Retaining employment in the hospital setting: A descriptive phenomenological study of Indonesian nurses’ experiences


personnel turnover
intent to stay
intent to leave

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Wardhani, U. C., & Hariyati, R. T. S. (2023). Retaining employment in the hospital setting: A descriptive phenomenological study of Indonesian nurses’ experiences. Belitung Nursing Journal, 9(2), 159–164.
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Accepted for publication: 2023-03-05
Peer reviewed: Yes

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Background: Losing competent nurses due to turnover can have adverse effects on healthcare administration, service delivery, and organizational dynamics. Frequent staff turnover can hinder optimal nursing practices, but some nurses remain committed. Therefore, understanding factors that foster sustained engagement and retention is crucial to create a retention strategy.

Objective: This study aimed to explore the current experience of Indonesian nurses who retain their jobs in the hospital setting.

Methods: A phenomenological design was employed in this study, with ten nurses selected using purposive sampling. Semi-structured interviews were used to gather data from a private hospital in Batam, Indonesia, between January and March 2022. A conventional content analysis was used to analyze the data.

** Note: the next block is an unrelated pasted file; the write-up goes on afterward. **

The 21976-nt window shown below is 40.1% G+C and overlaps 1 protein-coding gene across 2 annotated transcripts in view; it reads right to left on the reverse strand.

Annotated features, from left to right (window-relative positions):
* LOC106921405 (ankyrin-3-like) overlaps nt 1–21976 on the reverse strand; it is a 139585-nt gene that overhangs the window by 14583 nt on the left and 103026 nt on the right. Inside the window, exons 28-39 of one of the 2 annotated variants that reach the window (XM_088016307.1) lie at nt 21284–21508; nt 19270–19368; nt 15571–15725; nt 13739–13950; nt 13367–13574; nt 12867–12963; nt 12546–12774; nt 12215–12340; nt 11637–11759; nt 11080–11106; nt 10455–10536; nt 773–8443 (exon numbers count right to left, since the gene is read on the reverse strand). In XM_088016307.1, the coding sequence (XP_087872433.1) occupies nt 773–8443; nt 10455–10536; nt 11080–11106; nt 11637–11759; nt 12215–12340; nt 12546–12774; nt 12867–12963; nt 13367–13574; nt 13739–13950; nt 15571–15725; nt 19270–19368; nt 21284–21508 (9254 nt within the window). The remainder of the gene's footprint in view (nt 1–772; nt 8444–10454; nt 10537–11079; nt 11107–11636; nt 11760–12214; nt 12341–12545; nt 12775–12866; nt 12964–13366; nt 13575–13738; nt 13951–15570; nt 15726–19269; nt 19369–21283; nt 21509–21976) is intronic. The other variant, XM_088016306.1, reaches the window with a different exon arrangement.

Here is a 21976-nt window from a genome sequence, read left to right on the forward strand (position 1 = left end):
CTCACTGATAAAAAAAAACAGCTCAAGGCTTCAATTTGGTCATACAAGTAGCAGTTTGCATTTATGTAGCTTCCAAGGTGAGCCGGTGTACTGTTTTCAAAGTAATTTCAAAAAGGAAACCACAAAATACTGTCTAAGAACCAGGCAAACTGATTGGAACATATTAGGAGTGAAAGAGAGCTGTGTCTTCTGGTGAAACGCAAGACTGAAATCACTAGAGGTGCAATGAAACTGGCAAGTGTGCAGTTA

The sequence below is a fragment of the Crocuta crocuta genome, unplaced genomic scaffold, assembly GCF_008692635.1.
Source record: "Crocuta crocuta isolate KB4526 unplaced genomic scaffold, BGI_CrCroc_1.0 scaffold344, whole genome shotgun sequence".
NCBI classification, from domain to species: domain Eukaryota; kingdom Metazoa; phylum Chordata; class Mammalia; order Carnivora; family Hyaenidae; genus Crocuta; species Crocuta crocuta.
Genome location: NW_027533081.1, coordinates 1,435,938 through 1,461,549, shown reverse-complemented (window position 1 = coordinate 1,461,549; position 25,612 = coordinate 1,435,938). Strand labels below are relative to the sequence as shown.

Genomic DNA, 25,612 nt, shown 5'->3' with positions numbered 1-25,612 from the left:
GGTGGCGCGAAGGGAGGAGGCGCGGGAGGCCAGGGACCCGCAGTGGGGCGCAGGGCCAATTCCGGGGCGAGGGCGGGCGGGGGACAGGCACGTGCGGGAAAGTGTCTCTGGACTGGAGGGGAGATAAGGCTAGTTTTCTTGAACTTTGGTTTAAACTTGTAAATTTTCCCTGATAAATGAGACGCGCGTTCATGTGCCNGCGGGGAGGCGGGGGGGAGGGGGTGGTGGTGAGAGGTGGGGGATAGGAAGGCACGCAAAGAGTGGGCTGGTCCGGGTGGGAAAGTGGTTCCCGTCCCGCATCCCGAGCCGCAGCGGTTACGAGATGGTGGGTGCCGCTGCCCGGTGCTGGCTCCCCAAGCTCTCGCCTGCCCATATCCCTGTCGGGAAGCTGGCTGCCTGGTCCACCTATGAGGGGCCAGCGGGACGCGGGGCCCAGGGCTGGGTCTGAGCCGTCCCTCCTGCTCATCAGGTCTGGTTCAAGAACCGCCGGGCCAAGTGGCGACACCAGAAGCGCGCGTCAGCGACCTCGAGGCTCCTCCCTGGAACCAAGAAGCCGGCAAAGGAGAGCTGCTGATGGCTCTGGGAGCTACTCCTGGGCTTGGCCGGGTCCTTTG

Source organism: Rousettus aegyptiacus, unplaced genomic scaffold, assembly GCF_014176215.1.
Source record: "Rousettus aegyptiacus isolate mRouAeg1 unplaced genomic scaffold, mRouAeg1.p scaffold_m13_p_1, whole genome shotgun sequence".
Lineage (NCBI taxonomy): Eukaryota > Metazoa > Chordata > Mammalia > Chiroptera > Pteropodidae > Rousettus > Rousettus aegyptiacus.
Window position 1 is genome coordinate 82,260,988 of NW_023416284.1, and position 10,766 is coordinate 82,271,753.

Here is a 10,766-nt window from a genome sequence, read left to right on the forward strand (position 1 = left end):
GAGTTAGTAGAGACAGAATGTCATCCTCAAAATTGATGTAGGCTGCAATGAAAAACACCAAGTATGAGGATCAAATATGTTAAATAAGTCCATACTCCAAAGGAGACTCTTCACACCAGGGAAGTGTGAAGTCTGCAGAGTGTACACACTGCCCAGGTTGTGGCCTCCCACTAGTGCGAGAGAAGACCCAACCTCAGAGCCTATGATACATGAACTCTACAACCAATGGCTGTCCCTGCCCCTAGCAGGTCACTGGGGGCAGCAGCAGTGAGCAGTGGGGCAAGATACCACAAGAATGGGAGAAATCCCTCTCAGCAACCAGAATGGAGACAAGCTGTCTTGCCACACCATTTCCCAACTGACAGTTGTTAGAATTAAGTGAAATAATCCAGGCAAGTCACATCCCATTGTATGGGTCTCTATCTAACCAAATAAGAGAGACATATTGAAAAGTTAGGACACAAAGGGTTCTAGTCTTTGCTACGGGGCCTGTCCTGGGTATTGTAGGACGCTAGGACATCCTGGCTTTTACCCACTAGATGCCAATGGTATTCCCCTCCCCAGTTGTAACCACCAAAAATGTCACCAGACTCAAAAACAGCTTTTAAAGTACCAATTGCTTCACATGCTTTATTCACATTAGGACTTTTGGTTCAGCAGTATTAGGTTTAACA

Results: The participants had an average total work experience of 10.4 years and an average age of 35.6 years, ranging from 28 to 44 years. The majority of the participants were females, held bachelor’s degrees, and were married. Three main themes were developed in this study: solid teamwork, adequate compensation, and professional career development.

Conclusion: Retaining experienced nurses in hospitals is influenced by antecedents such as teamwork, pay, and career growth. These findings offer nursing and hospital managers insights into developing policies and strategies to improve hospital nursing retention programs in Indonesia and beyond.


Copyright (c) 2023 Utari Christya Wardhani, Rr. Tutik Sri Hariyati

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This work is licensed under a Creative Commons Attribution-NonCommercial 4.0 International License.

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Declaration of Conflicting Interest

There was no conflict of interest in this study.


The authors appreciated all nurses who participated in this study.

Authors’ Contributions

UCW conceived the idea, conducted data collection and analysis, and paper writing. RTSH reviewed the results of the data analysis and revised the paper. All authors were accountable in each phase of the study and approved the final version of the article to be published.

Data Availability

The datasets generated during and analyzed during the current study are not publicly available but are available from the corresponding author upon reasonable request.


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